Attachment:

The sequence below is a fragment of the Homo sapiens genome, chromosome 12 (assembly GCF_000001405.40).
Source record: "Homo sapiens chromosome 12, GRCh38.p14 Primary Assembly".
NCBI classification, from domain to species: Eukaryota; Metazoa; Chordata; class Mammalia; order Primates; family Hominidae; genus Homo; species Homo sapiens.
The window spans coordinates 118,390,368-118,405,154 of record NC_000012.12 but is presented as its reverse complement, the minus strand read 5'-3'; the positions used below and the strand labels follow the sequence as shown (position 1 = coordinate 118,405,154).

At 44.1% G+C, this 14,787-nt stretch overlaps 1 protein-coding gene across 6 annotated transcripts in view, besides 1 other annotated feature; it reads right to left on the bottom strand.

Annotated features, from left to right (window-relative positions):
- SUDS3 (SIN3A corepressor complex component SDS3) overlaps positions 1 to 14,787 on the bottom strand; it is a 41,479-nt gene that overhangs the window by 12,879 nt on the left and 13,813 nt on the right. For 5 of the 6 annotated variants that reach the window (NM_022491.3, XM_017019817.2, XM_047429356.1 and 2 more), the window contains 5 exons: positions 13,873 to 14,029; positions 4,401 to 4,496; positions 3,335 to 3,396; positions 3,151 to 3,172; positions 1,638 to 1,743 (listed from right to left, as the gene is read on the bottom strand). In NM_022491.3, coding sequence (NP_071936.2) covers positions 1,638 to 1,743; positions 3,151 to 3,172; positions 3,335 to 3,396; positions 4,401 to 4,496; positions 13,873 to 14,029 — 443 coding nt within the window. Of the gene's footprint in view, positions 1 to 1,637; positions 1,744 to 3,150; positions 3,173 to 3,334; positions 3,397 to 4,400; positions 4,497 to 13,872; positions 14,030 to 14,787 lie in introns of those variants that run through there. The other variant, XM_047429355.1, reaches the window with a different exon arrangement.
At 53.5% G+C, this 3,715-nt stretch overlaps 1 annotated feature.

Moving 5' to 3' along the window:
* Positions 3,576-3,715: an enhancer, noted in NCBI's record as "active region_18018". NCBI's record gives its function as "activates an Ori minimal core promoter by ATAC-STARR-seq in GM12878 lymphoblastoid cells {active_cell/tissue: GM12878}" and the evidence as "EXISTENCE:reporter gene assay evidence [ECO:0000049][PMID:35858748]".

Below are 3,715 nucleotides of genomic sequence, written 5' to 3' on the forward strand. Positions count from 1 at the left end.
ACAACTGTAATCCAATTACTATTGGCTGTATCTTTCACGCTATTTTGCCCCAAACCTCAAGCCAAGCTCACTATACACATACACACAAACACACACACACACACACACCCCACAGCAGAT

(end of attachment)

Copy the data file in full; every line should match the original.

The sequence below is a fragment of the Homo sapiens genome, chromosome 12 (assembly GCF_000001405.40).
Source record: "Homo sapiens chromosome 12, GRCh38.p14 Primary Assembly".
NCBI classification, from domain to species: Eukaryota; Metazoa; Chordata; class Mammalia; order Primates; family Hominidae; genus Homo; species Homo sapiens.
The window spans coordinates 118,390,368-118,405,154 of record NC_000012.12 but is presented as its reverse complement, the minus strand read 5'-3'; the positions used below and the strand labels follow the sequence as shown (position 1 = coordinate 118,405,154).

At 44.1% G+C, this 14,787-nt stretch overlaps 1 protein-coding gene across 6 annotated transcripts in view, besides 1 other annotated feature; it reads right to left on the bottom strand.

Annotated features, from left to right (window-relative positions):
- SUDS3 (SIN3A corepressor complex component SDS3) overlaps positions 1 to 14,787 on the bottom strand; it is a 41,479-nt gene that overhangs the window by 12,879 nt on the left and 13,813 nt on the right. For 5 of the 6 annotated variants that reach the window (NM_022491.3, XM_017019817.2, XM_047429356.1 and 2 more), the window contains 5 exons: positions 13,873 to 14,029; positions 4,401 to 4,496; positions 3,335 to 3,396; positions 3,151 to 3,172; positions 1,638 to 1,743 (listed from right to left, as the gene is read on the bottom strand). In NM_022491.3, coding sequence (NP_071936.2) covers positions 1,638 to 1,743; positions 3,151 to 3,172; positions 3,335 to 3,396; positions 4,401 to 4,496; positions 13,873 to 14,029 — 443 coding nt within the window. Of the gene's footprint in view, positions 1 to 1,637; positions 1,744 to 3,150; positions 3,173 to 3,334; positions 3,397 to 4,400; positions 4,497 to 13,872; positions 14,030 to 14,787 lie in introns of those variants that run through there. The other variant, XM_047429355.1, reaches the window with a different exon arrangement.
At 53.5% G+C, this 3,715-nt stretch overlaps 1 annotated feature.

Moving 5' to 3' along the window:
* Positions 3,576-3,715: an enhancer, noted in NCBI's record as "active region_18018". NCBI's record gives its function as "activates an Ori minimal core promoter by ATAC-STARR-seq in GM12878 lymphoblastoid cells {active_cell/tissue: GM12878}" and the evidence as "EXISTENCE:reporter gene assay evidence [ECO:0000049][PMID:35858748]".

Below are 3,715 nucleotides of genomic sequence, written 5' to 3' on the forward strand. Positions count from 1 at the left end.
ACAACTGTAATCCAATTACTATTGGCTGTATCTTTCACGCTATTTTGCCCCAAACCTCAAGCCAAGCTCACTATACACATACACACAAACACACACACACACACACACCCCACAGCAGAT